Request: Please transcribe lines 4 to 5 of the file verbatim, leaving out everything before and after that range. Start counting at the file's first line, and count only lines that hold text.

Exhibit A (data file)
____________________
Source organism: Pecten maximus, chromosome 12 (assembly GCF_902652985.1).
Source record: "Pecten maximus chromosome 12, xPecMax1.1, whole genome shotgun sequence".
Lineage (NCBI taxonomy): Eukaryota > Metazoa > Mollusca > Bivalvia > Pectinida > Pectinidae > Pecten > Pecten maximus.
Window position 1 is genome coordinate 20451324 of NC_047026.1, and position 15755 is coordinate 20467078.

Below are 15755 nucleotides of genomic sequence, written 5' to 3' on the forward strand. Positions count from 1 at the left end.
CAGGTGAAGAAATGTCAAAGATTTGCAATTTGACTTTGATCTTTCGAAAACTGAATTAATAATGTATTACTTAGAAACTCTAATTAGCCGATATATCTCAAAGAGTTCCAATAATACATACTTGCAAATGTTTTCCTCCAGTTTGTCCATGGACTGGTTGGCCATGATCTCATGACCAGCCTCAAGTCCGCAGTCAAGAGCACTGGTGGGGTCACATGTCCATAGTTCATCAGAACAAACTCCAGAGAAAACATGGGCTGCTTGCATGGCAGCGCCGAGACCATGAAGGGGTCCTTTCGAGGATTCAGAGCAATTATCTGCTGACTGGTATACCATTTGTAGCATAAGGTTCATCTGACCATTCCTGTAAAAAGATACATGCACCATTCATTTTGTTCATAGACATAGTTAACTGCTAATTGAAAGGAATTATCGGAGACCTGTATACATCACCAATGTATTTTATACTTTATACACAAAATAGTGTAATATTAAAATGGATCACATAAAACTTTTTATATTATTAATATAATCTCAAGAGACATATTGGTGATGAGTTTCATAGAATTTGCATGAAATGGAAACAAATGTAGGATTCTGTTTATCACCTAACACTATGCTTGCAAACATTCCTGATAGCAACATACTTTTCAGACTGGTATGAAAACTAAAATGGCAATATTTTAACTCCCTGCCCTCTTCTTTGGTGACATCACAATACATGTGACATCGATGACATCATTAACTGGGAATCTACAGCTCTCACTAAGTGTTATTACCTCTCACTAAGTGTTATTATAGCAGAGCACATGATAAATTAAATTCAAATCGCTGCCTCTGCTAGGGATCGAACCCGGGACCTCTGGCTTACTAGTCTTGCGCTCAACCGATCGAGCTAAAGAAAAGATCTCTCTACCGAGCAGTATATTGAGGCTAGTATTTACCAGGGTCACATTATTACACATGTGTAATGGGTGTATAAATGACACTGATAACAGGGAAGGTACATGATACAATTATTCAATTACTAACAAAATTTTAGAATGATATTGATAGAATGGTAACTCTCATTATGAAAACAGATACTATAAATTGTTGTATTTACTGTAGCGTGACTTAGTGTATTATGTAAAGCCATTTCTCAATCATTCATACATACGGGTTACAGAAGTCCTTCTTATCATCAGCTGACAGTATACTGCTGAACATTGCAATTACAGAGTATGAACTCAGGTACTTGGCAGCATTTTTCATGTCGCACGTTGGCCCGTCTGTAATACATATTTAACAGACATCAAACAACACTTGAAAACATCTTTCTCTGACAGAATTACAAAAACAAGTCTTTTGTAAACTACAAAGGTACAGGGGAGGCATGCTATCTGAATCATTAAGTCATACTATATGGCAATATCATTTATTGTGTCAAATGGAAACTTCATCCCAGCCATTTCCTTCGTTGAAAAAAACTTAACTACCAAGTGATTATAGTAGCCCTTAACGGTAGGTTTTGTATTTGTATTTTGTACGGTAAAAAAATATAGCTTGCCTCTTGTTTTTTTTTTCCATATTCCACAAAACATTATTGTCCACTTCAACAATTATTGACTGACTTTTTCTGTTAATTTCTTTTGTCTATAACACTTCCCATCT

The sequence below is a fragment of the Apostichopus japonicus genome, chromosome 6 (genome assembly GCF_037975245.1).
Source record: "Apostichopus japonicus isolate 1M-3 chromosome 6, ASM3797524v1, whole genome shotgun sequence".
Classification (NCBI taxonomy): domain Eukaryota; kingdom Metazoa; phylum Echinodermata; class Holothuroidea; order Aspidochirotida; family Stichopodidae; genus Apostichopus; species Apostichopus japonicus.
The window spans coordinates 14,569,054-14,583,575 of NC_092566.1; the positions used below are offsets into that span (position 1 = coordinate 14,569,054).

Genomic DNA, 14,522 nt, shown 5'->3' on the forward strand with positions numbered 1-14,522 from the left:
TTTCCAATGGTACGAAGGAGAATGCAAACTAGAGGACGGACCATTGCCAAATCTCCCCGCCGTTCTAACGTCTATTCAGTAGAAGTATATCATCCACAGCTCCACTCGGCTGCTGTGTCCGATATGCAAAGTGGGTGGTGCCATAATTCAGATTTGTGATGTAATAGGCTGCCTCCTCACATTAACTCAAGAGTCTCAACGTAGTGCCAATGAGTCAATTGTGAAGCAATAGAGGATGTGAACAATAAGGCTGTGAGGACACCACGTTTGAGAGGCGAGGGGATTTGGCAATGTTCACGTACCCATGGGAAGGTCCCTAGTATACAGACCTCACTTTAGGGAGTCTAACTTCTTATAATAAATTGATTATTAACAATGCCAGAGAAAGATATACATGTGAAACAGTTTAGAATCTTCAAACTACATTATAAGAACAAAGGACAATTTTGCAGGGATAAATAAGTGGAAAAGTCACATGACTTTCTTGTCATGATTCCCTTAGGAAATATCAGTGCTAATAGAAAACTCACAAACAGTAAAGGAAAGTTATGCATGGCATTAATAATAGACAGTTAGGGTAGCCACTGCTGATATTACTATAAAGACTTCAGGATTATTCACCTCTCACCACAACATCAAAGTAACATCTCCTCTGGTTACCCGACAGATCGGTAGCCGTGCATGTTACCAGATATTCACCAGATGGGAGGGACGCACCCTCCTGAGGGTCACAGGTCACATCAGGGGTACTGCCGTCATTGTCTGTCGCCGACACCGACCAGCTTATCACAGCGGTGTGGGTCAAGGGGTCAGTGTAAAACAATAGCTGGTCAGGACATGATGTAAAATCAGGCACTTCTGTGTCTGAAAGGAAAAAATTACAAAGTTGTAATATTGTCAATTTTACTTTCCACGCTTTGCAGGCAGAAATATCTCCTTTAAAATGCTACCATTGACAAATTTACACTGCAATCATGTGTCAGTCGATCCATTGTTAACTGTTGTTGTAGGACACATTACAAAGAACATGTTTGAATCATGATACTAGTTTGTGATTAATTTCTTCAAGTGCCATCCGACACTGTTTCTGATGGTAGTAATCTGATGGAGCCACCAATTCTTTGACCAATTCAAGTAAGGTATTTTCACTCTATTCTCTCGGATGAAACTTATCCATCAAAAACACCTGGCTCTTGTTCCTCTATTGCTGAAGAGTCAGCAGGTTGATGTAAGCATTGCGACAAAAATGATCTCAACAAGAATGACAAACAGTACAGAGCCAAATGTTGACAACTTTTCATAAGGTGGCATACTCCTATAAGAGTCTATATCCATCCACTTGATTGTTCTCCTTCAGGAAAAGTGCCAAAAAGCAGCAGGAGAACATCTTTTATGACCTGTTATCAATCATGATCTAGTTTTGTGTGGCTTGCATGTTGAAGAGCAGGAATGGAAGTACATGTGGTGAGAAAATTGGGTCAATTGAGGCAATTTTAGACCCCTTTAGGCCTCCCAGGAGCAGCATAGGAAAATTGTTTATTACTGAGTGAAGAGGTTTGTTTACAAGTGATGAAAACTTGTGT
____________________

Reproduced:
Window position 1 is genome coordinate 20451324 of NC_047026.1, and position 15755 is coordinate 20467078.

Below are 15755 nucleotides of genomic sequence, written 5' to 3' on the forward strand. Positions count from 1 at the left end.